Seven tries conceded in 13 tests goes a long way to explaining why South Africa are currently at number one in the World Rugby Men’s Rankings and sitting on top of The Rugby Championship 2021 table.
Rassie Erasmus and Jacques Nienaber’s job titles may have changed since the Springboks lifted the Webb Ellis Cup for the third time back in November 2019, but the defensive systems put in place by the pair are just as effective now as they were then and have been honed over a long period of time.
The pair first met in the army before crossing paths at the Free State's Varsity team where Nienaber was the physiotherapist and Erasmus the captain.
When Erasmus was appointed coach of the Cheetahs, he chose Nienaber to be strength and conditioning coach, with the latter later taking charge of the defence.
Nienaber followed Erasmus to the Stormers and also Munster in Ireland before they were reunited again with the Springboks in 2018.
Heart and commitment
If anything, South Africa have become better and better defensively since Nienaber was promoted from defence coach to head coach when Erasmus moved ‘upstairs’ to take on the Director of Rugby role, after RWC 2019.
“In my last year playing at Western Province, Rassie was the coach and Jacques was the defensive coach and that was the first time I saw coaches spend as much time on defence as they do on attack,” said former Springbok AJ Venter.
“They would always have a generic base of defence but. for every team, they would be able to adapt it accordingly.”
Venter’s relationship with Nienaber stretches back 25 years – to the time the loose forward played with the Free State Cheetahs U21s where Nienaber was the physio.
“There is no one with more heart and commitment than him. The hours he puts in is just phenomenal.
“He is an absolute professor of analysing teams and then putting that in place on the field.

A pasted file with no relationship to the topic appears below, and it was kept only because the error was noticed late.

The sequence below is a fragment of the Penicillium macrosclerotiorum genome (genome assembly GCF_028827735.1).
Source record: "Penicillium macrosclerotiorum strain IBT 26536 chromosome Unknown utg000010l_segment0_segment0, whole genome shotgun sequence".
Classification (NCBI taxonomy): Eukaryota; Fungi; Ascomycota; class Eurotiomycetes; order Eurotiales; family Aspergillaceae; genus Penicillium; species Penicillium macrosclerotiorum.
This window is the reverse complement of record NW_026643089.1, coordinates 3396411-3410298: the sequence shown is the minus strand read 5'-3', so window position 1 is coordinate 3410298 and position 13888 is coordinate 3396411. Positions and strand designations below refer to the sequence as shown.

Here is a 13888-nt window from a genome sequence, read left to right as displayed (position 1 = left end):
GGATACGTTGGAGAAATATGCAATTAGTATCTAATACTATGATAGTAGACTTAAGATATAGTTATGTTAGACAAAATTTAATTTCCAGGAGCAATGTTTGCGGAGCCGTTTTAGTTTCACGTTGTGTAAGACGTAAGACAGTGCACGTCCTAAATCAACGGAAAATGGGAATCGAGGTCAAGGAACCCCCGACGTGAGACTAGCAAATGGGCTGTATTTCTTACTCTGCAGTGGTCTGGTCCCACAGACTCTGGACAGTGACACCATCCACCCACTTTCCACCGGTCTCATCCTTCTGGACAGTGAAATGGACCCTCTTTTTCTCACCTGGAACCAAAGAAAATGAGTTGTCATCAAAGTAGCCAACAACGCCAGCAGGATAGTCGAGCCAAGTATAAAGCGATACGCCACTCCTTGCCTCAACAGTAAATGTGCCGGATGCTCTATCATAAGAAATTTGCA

“Jacques has a brilliant ability to see defensive patterns and is able to transfer that to players. He is on the field, in the defensive line, when they train.”
You have to go back to Scott Barrett’s surging 25-metre run in New Zealand’s 23-13 win against South Africa at the start of Rugby World Cup 2019 – an incredible 1,113 minutes – to find a try scored by a player against the Springboks carrying the ball more than five metres other than from a maul.
Only two of the seven tries conceded in that time have been scored by backs – Josh Adams (Wales) and George Bridge (New Zealand).
As the British and Irish Lions know only too well from their 2-1 series defeat and Argentina recently discovered in back-to-back Rugby Championship losses, any try against the Springboks has to be hard won.
There is total buy-in, from the smallest players – Cheslin Kolbe and Faf de Klerk biting in and cutting off the passing lanes – to the big men like Eben Etzebeth and Franco Mostert who produce the big hits when the opposition is forced back inside.
Again, Venter is under no illusions where the credit lies.
“You can be a good analytical coach and understand the game really well but if you don’t have the respect of the players you are going to find it really hard to get it right,” he said
“I have played with Rassie and been coached by him. We started playing together at the Free State – me, him and Andre Venter were the loose forwards.
“Rassie is one of the few coaches in my career that has got the ability to have 30 players in his squad happy. And Jacques has learnt that from Rassie.”